Tuesday, 4 October 2011

Design for print: Photoshop

Design for print is always set as 300 DPI. Any higher has no increase in quality for the print, 300 is the cut off point.

Photoshop prefers to work in RGB so some filters are unavailable.

A gamut is a range. So a colour gamut is a range of colours.

When using the colour picker, with RGB the maximum number is 255 and minimum 0. 
Here shows the drastic shift in colour when converting a pure green to CMYK mode, which is how it would be produced in print. This highlights the importance of working in CMYK when intending to design for print.



If we apply the gamut warning all colours that a going to be changed during the conversion from RGB to CMYK show up in grey. 

Hue and saturation is a good way to edit this and make the picture more printable. 

Another way is to select a particular colour (blue for example) and then select replace colour. Then adjust the fuzziness and saturation to edit them slightly. If this is done with the gamut warning still on, you will see the conversion from design for screen to design for print.

If you select proof colours, without the gamut warning on we are still working in RGB (small file size and all filters available) but shows a proof of what it will look like in CMYK. But we must remember to convert it to CMYK before printing.

Hold the alt key and click on a swatch to delete it.

To create a new colour click the foreground colour. 

If the exclamation symbol shows, this means that the colour you have selected sits outside the printable range of colours when using CMYK. If you click on this symbol then it will automatically change to the nearest printable colour.

When you have chosen the colour you would like to use, click add to swatches to save.
If you click on the colour libraries on the colour picker menu (you get to this by clicking on the foreground colour) it brings up a Pantone menu of spot colours. If you select a Pantone and just type, you can use the reference number system to look up a particular colour.

The problem is, is if you just save the spot colour as a swatch with no reference number and use it within our image, then it will just be printed with CMYK and not with the separate printing plate. This  makes the spot colour pointless.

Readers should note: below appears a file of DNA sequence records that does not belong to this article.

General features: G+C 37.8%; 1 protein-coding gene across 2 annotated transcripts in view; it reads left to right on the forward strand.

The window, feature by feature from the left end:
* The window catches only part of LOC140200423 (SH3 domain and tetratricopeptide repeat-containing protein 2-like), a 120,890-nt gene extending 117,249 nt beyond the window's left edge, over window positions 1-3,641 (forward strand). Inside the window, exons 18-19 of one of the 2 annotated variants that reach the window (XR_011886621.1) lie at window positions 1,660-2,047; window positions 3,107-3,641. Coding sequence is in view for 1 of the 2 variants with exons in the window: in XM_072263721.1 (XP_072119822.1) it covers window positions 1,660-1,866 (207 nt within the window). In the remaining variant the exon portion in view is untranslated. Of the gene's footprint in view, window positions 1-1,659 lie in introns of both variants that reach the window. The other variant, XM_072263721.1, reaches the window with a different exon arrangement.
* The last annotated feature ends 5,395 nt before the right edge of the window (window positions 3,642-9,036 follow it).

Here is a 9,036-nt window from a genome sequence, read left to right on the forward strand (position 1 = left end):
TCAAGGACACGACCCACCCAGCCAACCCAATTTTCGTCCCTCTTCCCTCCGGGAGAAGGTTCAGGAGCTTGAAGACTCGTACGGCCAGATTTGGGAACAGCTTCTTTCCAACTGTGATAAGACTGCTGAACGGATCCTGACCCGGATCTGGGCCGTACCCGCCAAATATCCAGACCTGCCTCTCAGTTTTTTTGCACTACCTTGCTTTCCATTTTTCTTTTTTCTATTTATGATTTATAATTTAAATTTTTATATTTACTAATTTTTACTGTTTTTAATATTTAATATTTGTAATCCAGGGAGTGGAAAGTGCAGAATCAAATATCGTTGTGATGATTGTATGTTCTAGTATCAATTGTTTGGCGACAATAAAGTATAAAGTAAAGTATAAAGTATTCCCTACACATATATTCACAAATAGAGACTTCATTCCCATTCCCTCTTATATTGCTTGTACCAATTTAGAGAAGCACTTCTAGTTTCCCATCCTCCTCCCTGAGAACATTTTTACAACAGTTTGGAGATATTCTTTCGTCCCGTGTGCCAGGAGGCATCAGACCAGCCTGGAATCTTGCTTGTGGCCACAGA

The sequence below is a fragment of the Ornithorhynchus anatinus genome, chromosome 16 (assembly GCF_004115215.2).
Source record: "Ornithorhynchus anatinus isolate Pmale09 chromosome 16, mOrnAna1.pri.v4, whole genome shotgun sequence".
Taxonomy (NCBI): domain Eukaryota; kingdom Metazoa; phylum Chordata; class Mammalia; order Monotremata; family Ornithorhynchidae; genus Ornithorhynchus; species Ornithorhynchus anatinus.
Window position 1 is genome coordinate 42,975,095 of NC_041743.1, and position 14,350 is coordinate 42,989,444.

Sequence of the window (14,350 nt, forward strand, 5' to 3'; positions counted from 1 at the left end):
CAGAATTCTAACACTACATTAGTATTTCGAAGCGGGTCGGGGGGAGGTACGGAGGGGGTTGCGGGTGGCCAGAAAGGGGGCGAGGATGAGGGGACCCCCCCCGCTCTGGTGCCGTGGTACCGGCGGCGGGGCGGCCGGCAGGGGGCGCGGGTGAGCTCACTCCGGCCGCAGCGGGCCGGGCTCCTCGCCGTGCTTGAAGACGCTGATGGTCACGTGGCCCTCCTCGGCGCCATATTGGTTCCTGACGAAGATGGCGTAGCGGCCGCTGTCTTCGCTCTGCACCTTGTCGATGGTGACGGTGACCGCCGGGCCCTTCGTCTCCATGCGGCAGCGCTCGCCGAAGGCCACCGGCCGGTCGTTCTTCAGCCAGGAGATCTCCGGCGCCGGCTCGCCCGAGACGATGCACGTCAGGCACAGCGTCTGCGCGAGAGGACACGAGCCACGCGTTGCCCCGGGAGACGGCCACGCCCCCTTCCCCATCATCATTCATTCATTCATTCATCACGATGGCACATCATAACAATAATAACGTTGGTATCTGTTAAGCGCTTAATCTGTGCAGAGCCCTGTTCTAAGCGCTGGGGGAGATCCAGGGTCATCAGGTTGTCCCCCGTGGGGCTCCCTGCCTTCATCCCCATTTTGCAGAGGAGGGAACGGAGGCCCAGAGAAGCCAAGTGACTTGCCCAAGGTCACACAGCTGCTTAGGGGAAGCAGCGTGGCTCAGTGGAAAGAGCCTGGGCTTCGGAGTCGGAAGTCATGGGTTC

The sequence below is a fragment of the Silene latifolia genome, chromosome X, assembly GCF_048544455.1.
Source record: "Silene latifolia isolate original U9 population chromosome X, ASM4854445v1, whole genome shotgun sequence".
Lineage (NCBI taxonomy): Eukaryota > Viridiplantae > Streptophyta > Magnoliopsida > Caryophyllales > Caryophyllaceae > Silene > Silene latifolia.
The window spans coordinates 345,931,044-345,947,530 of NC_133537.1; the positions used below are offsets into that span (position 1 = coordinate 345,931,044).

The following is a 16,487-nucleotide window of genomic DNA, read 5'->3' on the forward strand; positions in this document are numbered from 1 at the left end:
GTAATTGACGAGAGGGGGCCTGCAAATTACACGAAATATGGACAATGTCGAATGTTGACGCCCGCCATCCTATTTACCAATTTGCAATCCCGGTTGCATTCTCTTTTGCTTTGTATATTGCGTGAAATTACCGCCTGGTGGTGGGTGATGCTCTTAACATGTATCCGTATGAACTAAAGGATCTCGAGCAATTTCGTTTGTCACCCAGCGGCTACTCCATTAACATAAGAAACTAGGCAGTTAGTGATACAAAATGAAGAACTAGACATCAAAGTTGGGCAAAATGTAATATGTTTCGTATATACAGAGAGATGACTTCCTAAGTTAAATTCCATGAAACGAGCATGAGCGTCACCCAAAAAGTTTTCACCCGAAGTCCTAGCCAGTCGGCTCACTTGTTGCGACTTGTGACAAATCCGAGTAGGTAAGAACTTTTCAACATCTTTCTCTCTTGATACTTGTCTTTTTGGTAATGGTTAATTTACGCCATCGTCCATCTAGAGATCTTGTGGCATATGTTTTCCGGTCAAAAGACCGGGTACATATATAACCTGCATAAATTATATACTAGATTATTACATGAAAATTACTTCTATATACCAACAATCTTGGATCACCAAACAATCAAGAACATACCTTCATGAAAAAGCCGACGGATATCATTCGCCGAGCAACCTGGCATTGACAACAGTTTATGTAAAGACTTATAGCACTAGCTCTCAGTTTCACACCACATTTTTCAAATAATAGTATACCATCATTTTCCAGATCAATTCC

Working on a grayscale image.

Set to a duo tone image. Duotone- two colours. Monotone- one colour.
Click on the colour to change it and click on colour library to access the spot colours. 

Click on the box with the line through it to edit how the black is replaced with your spot colour, rather than just completely replacing it.

If you place this image into a different file, or in InDesign then the spot colour swatch, with reference number is also exported.
Go back to the menu by clicking on duotone on the drop down menu once more. Select duotone to choose a second colour. This makes this image duotone.

You can edit the ratio of yellow to green by once again clicking on the box with the line through it, and going back to the duotone curve menu box.

Another way to use spot colours is to add it to a particular section of the image. Start off by selecting a certain part of the image.

Click on the channels option and then go onto new spot channel.

You can then choose a spot colour through the Pantone library, which edits the selected area. There is a transparency to the ink, it does not hide the black pixels. It 'overprints' the image.

You can also edit where the spot colour is applied by viewing the spot channel and using various different tools to create different effects.

Save the image as either a photoshop or tiff file and make sure the spot colour is checked so that it saves as well. Jpegs do not save spot colours.

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